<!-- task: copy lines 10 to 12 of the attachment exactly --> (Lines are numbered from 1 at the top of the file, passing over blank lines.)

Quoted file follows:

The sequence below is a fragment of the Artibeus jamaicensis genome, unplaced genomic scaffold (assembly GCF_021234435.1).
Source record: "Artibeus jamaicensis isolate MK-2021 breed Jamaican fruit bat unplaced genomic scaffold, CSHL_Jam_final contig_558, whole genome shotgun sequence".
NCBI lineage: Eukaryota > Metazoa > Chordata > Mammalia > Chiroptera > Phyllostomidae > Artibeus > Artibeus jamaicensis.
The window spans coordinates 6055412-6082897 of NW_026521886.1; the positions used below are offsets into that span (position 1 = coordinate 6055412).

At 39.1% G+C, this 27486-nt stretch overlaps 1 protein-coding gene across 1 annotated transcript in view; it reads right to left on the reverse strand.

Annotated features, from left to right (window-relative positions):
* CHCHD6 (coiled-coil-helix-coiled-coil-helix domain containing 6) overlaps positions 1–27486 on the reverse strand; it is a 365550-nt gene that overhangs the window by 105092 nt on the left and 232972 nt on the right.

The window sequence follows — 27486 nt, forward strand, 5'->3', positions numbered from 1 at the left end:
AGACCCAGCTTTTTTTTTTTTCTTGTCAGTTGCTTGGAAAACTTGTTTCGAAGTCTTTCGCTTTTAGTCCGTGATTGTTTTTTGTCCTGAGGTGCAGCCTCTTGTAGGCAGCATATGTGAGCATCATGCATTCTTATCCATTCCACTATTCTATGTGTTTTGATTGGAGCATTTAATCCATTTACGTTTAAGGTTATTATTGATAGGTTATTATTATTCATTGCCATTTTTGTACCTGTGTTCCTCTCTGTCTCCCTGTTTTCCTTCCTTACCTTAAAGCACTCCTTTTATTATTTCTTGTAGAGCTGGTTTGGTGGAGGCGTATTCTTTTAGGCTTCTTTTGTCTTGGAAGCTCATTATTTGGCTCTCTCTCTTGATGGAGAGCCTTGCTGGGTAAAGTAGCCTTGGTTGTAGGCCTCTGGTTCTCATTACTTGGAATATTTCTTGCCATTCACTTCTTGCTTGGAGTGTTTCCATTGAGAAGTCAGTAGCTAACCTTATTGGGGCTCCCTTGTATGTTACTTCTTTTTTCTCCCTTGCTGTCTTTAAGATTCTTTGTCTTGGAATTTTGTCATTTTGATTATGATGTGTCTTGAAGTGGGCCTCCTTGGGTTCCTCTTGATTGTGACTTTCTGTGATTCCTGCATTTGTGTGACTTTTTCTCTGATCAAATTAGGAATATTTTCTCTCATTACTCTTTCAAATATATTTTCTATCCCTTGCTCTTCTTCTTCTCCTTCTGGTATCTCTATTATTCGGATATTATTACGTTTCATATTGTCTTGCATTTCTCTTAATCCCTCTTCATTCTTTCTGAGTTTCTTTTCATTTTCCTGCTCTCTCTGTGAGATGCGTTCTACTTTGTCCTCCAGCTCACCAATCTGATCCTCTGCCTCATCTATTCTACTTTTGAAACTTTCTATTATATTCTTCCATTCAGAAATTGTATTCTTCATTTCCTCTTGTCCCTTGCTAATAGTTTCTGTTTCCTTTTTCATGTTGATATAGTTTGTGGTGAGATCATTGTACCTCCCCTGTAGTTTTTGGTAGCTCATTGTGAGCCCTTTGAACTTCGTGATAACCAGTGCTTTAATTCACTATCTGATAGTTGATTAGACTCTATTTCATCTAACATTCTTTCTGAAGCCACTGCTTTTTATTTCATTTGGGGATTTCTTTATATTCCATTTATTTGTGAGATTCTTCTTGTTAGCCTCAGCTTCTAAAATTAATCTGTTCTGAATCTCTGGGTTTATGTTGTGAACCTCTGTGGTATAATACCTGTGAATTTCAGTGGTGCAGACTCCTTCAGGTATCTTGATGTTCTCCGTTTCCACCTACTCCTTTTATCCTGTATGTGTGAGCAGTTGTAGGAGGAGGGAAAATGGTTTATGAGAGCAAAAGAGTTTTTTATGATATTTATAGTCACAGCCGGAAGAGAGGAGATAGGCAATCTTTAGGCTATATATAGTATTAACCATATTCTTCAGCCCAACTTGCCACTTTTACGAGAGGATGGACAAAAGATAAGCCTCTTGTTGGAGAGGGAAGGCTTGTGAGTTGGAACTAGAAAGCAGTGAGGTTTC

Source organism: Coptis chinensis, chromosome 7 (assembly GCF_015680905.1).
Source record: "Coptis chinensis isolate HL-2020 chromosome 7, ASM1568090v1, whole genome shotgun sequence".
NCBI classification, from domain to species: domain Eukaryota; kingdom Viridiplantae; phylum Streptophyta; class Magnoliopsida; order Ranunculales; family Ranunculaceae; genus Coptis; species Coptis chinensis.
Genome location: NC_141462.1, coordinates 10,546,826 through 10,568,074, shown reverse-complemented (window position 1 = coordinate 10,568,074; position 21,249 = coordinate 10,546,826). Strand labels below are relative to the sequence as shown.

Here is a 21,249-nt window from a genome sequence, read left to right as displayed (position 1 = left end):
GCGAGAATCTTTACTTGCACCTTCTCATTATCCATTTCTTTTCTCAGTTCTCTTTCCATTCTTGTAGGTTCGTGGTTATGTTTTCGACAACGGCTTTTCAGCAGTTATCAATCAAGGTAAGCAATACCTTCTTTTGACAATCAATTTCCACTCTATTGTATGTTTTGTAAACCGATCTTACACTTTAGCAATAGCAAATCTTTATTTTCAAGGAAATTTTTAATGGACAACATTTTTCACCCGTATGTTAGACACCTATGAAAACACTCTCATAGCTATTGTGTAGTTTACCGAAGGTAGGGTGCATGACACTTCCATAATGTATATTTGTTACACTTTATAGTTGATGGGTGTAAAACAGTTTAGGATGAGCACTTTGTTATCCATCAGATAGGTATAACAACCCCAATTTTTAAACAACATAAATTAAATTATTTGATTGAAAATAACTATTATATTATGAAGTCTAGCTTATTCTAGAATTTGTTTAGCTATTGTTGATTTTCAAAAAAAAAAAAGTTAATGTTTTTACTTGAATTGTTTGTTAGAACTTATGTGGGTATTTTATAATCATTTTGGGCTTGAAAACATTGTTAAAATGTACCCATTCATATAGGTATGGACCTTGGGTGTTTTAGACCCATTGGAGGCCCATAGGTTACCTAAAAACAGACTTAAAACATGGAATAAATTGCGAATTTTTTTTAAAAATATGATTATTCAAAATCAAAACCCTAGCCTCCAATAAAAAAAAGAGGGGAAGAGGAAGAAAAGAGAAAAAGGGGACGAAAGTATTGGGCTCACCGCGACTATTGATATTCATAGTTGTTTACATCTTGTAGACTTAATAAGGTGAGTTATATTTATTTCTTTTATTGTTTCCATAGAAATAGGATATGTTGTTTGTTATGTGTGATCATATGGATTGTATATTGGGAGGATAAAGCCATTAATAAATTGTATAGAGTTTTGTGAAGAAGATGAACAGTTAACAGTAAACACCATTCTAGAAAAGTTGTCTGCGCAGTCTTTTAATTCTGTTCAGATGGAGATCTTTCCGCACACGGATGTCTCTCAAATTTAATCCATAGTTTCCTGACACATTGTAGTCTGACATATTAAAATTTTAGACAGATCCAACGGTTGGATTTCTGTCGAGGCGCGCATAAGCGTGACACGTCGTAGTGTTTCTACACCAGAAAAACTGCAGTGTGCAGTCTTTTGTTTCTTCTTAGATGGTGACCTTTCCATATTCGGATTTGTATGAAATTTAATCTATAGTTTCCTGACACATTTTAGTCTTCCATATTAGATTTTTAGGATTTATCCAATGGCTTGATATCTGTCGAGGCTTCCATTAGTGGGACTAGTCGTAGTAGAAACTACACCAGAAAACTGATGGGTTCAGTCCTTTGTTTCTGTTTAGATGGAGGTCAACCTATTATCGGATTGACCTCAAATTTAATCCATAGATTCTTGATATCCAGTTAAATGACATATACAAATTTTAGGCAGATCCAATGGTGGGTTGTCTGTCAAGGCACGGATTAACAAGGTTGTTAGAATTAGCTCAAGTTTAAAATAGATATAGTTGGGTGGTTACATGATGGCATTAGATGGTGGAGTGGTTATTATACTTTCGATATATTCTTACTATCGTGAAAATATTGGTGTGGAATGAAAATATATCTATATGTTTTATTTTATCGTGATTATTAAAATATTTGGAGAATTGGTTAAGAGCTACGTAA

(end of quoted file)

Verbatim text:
Source organism: Coptis chinensis, chromosome 7 (assembly GCF_015680905.1).
Source record: "Coptis chinensis isolate HL-2020 chromosome 7, ASM1568090v1, whole genome shotgun sequence".
NCBI classification, from domain to species: domain Eukaryota; kingdom Viridiplantae; phylum Streptophyta; class Magnoliopsida; order Ranunculales; family Ranunculaceae; genus Coptis; species Coptis chinensis.